Russian Special services (FSB) nabs Chinese spy
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Russian Special services (FSB) nabs Chinese spy

Saint Petersburg : Russia | Oct 30, 2011 at 8:29 PM PDT
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Today we report on a story which first broke October 5, 2011 dealing with the arrest of a Chinese spy in Russia:

"The investigation established that the Chinese national (was) working on assignment from the Ministry of Public Security of the People's Republic of China," FSB said in a statement.

The Federal Security Service of the Russian Federation (FSB) (Russian: ФСБ, Федеральная служба безопасности Российской Федерации; Federal'naya sluzhba bezopasnosti Rossiyskoy Federatsii) is the main domestic security agency of the Russian Federation and the main successor agency of the Soviet Committee of State Security (KGB). Its main responsibilities are counter-intelligence, internal and border security, counter-terrorism, and surveillance. Its headquarters are on Lubyanka Square, downtown Moscow.

The direct predecessor of the FSB was the Federal Counterintelligence Service (FSK). On 3 April 1995, President Boris Yeltsin signed a law ordering a reorganisation of the FSK, which resulted in the creation of the FSB. In 2003, the FSB's responsibilities were widened with the integration of the Border Guard Service and a major part of the abolished Federal Agency of Government Communication and Information (FAPSI). The FSB was made subordinate to the Ministry of Justice by presidential decree on 9 March 2004. The Director of FSB, since 2008, is Aleksandr Bortnikov.

The incident come emerged just days before a visit to China by Prime Minister Vladimir Putin -- a former intelligence agent who plans to run for re-election to the Kremlin for up to 12 more years in power in March.

The FSB domestic security service said the case of Tong Shengyong was forwarded by prosecutors to the Moscow City Court on Tuesday. The espionage charge carries a prison sentence of 10 to 20 years.

It said Tong had "posed" as an interpreter for "official delegations" and tried to purchase data from Russian nationals.

The spy was after secrets relating to the S-300 system is an older version of Russian surface-to-air missiles probably relate to its rare repair technology and spare parts -- details that the Chinese suspect was allegedly looking into at the time of his arrest.

The S-300 is a series of Russian long range surface-to-air missile systems produced by NPO Almaz, all based on the initial S-300P version. The S-300 system was developed to defend against aircraft and cruise missiles for the Soviet Air Defence Forces. Subsequent variations were developed to intercept ballistic missiles. The S-300 was jointly produced by Almaz with Samsung Group of South Korea since 1993.

The S-300 system was first deployed by the Soviet Union in 1979, designed for the air defense of large industrial and administrative facilities, military bases, and control of airspace against enemy strike aircraft.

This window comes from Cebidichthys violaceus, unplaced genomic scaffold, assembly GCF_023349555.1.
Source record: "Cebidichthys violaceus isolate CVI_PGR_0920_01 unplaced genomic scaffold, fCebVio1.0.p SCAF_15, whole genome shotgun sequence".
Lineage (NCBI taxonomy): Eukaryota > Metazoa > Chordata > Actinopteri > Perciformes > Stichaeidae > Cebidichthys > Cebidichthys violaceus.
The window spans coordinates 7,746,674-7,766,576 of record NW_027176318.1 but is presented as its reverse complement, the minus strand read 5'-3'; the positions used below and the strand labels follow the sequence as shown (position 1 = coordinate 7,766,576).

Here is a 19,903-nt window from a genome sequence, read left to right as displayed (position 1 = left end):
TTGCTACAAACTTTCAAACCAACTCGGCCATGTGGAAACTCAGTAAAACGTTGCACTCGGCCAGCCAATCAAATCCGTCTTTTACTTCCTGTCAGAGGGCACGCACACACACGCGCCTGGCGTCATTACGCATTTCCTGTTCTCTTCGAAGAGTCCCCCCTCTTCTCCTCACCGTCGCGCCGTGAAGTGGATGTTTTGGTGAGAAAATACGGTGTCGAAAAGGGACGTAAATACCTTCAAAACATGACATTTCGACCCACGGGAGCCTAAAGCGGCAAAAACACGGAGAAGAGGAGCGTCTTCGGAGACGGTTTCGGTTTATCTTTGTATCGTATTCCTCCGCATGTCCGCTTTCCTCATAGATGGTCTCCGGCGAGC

The project-managing developer of the S-300 is Russian Almaz corporation (government owned, aka "KB-1") which is currently a part of "Almaz-Antei" Air Defense Concern. S-300 uses missiles developed by MKB "Fakel" design bureau (a separate government corporation, aka "OKB-2").

The S-300 is regarded as one of the most potent anti-aircraft missile systems currently fielded. Its radars have the ability to simultaneously track up to 100 targets while engaging up to 12. S-300 deployment time is five minutes. The S-300 missiles are sealed rounds and require no maintenance over their lifetime.

An evolved version of the S-300 system is the S-400 (NATO reporting name SA-21), entering limited service in 2004. This is maybe what the spy was really after, specifically those modifcation or improvements made in the missile system.

The Chinese national was arrested several months after police in Saint Petersburg arrested two Russian rocket scientists on suspicion of trying to supply military secrets to Beijing. The presumed clients interested in intelligence on the S-300 are China’s Ministry of State Security...

Their case was submitted to a Saint Petersburg court for trial on September 5 but it remained unclear if it also involved the S-300s or had any other connection to the Moscow arrest.

People I talked to with the CIA are perplexed for two reasons

1) This doesn't sound like spying. China already has the S-300 and is licensed to produce it. 2) It makes no sense, when you think about it.

I think this is a ruse made up by a 3rd party trying to frame china and destabilize Russia-China relations

A ruse by China in attempt to further improve Russia-China military and/or technology cooperation while trying to frame a 3rd country. If this was the case it didn't work.

Putin however can work this to his advantage by "releasing the spy" as a gesture of good faith. Some in the Kremlin have even suggested this, according to anonymous sources.

It is unclear what will happen in this case.

Robert Tilford

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Chinese spy caught in Russia by special services trying to purchase technology secrets dealing with Russian S-300 missile system...
RobertTilford01 is based in La Crosse, Kansas, United States of America, and is an Anchor for Allvoices.
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